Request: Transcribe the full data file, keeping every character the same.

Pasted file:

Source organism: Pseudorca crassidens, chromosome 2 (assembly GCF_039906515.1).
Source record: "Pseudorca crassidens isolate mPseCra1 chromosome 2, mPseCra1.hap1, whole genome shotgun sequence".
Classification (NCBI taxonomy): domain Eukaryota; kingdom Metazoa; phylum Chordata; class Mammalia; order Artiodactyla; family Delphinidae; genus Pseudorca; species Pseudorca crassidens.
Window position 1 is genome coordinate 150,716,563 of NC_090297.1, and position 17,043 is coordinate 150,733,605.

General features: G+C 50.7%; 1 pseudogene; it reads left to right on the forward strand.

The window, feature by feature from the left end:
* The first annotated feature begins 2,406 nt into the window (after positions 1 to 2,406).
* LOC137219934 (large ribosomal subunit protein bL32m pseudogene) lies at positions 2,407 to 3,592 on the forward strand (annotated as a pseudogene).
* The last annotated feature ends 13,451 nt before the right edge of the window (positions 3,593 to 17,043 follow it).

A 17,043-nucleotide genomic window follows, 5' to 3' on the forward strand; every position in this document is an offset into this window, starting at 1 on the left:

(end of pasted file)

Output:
Source organism: Pseudorca crassidens, chromosome 2 (assembly GCF_039906515.1).
Source record: "Pseudorca crassidens isolate mPseCra1 chromosome 2, mPseCra1.hap1, whole genome shotgun sequence".
Classification (NCBI taxonomy): domain Eukaryota; kingdom Metazoa; phylum Chordata; class Mammalia; order Artiodactyla; family Delphinidae; genus Pseudorca; species Pseudorca crassidens.
Window position 1 is genome coordinate 150,716,563 of NC_090297.1, and position 17,043 is coordinate 150,733,605.

General features: G+C 50.7%; 1 pseudogene; it reads left to right on the forward strand.

The window, feature by feature from the left end:
* The first annotated feature begins 2,406 nt into the window (after positions 1 to 2,406).
* LOC137219934 (large ribosomal subunit protein bL32m pseudogene) lies at positions 2,407 to 3,592 on the forward strand (annotated as a pseudogene).
* The last annotated feature ends 13,451 nt before the right edge of the window (positions 3,593 to 17,043 follow it).

A 17,043-nucleotide genomic window follows, 5' to 3' on the forward strand; every position in this document is an offset into this window, starting at 1 on the left: